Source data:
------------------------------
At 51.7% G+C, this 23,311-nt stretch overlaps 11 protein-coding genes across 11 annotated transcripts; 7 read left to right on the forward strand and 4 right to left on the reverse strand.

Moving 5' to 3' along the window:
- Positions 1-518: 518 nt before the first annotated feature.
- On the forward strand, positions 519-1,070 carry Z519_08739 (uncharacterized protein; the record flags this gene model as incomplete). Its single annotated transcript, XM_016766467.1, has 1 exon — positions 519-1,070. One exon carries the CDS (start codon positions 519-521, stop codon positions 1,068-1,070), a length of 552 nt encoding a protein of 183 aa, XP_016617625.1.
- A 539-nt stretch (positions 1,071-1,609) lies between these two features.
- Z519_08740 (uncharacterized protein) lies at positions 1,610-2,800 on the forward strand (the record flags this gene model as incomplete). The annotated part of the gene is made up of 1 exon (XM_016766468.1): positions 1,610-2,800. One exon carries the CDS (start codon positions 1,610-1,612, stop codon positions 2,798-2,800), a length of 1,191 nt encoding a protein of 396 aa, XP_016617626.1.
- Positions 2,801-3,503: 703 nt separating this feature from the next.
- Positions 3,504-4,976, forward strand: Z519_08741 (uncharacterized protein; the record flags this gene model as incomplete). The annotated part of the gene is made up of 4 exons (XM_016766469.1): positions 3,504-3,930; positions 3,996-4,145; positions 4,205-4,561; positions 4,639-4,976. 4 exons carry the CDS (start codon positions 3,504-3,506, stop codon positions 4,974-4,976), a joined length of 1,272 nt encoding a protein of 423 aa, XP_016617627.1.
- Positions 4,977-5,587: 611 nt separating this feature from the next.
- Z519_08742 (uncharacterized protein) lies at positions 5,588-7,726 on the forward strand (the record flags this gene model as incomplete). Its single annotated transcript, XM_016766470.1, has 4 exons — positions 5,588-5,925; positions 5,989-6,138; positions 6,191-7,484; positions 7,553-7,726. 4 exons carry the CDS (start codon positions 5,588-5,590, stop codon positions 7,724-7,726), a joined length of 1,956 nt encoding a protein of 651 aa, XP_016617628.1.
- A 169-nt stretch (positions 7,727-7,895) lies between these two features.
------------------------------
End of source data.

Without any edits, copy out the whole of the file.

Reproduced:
At 51.7% G+C, this 23,311-nt stretch overlaps 11 protein-coding genes across 11 annotated transcripts; 7 read left to right on the forward strand and 4 right to left on the reverse strand.

Moving 5' to 3' along the window:
- Positions 1-518: 518 nt before the first annotated feature.
- On the forward strand, positions 519-1,070 carry Z519_08739 (uncharacterized protein; the record flags this gene model as incomplete). Its single annotated transcript, XM_016766467.1, has 1 exon — positions 519-1,070. One exon carries the CDS (start codon positions 519-521, stop codon positions 1,068-1,070), a length of 552 nt encoding a protein of 183 aa, XP_016617625.1.
- A 539-nt stretch (positions 1,071-1,609) lies between these two features.
- Z519_08740 (uncharacterized protein) lies at positions 1,610-2,800 on the forward strand (the record flags this gene model as incomplete). The annotated part of the gene is made up of 1 exon (XM_016766468.1): positions 1,610-2,800. One exon carries the CDS (start codon positions 1,610-1,612, stop codon positions 2,798-2,800), a length of 1,191 nt encoding a protein of 396 aa, XP_016617626.1.
- Positions 2,801-3,503: 703 nt separating this feature from the next.
- Positions 3,504-4,976, forward strand: Z519_08741 (uncharacterized protein; the record flags this gene model as incomplete). The annotated part of the gene is made up of 4 exons (XM_016766469.1): positions 3,504-3,930; positions 3,996-4,145; positions 4,205-4,561; positions 4,639-4,976. 4 exons carry the CDS (start codon positions 3,504-3,506, stop codon positions 4,974-4,976), a joined length of 1,272 nt encoding a protein of 423 aa, XP_016617627.1.
- Positions 4,977-5,587: 611 nt separating this feature from the next.
- Z519_08742 (uncharacterized protein) lies at positions 5,588-7,726 on the forward strand (the record flags this gene model as incomplete). Its single annotated transcript, XM_016766470.1, has 4 exons — positions 5,588-5,925; positions 5,989-6,138; positions 6,191-7,484; positions 7,553-7,726. 4 exons carry the CDS (start codon positions 5,588-5,590, stop codon positions 7,724-7,726), a joined length of 1,956 nt encoding a protein of 651 aa, XP_016617628.1.
- A 169-nt stretch (positions 7,727-7,895) lies between these two features.